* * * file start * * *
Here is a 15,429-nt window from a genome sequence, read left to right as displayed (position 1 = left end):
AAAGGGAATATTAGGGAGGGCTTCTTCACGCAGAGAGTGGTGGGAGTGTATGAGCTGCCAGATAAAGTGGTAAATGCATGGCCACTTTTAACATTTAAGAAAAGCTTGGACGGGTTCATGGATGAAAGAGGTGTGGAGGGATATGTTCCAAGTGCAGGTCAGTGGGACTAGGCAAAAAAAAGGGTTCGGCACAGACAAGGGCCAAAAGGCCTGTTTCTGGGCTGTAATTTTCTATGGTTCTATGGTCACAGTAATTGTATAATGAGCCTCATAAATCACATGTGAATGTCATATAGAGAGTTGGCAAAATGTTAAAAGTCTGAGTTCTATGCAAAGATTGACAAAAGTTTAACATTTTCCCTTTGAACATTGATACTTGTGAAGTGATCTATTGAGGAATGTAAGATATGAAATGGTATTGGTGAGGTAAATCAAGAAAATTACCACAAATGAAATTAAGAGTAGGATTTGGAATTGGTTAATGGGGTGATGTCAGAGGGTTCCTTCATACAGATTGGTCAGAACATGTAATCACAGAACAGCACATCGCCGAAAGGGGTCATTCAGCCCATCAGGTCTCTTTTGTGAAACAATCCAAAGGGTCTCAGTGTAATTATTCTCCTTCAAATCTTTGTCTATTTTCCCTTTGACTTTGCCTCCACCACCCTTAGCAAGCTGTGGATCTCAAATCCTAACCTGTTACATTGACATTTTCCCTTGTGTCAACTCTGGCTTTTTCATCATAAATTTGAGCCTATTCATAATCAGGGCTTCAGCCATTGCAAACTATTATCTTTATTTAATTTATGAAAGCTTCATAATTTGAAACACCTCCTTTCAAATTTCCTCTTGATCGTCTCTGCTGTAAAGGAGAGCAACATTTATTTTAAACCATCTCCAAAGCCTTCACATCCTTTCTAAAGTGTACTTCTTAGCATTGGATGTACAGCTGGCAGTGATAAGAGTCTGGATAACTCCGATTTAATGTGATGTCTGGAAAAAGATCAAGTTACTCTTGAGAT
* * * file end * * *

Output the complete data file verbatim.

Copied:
Here is a 15,429-nt window from a genome sequence, read left to right as displayed (position 1 = left end):
AAAGGGAATATTAGGGAGGGCTTCTTCACGCAGAGAGTGGTGGGAGTGTATGAGCTGCCAGATAAAGTGGTAAATGCATGGCCACTTTTAACATTTAAGAAAAGCTTGGACGGGTTCATGGATGAAAGAGGTGTGGAGGGATATGTTCCAAGTGCAGGTCAGTGGGACTAGGCAAAAAAAAGGGTTCGGCACAGACAAGGGCCAAAAGGCCTGTTTCTGGGCTGTAATTTTCTATGGTTCTATGGTCACAGTAATTGTATAATGAGCCTCATAAATCACATGTGAATGTCATATAGAGAGTTGGCAAAATGTTAAAAGTCTGAGTTCTATGCAAAGATTGACAAAAGTTTAACATTTTCCCTTTGAACATTGATACTTGTGAAGTGATCTATTGAGGAATGTAAGATATGAAATGGTATTGGTGAGGTAAATCAAGAAAATTACCACAAATGAAATTAAGAGTAGGATTTGGAATTGGTTAATGGGGTGATGTCAGAGGGTTCCTTCATACAGATTGGTCAGAACATGTAATCACAGAACAGCACATCGCCGAAAGGGGTCATTCAGCCCATCAGGTCTCTTTTGTGAAACAATCCAAAGGGTCTCAGTGTAATTATTCTCCTTCAAATCTTTGTCTATTTTCCCTTTGACTTTGCCTCCACCACCCTTAGCAAGCTGTGGATCTCAAATCCTAACCTGTTACATTGACATTTTCCCTTGTGTCAACTCTGGCTTTTTCATCATAAATTTGAGCCTATTCATAATCAGGGCTTCAGCCATTGCAAACTATTATCTTTATTTAATTTATGAAAGCTTCATAATTTGAAACACCTCCTTTCAAATTTCCTCTTGATCGTCTCTGCTGTAAAGGAGAGCAACATTTATTTTAAACCATCTCCAAAGCCTTCACATCCTTTCTAAAGTGTACTTCTTAGCATTGGATGTACAGCTGGCAGTGATAAGAGTCTGGATAACTCCGATTTAATGTGATGTCTGGAAAAAGATCAAGTTACTCTTGAGAT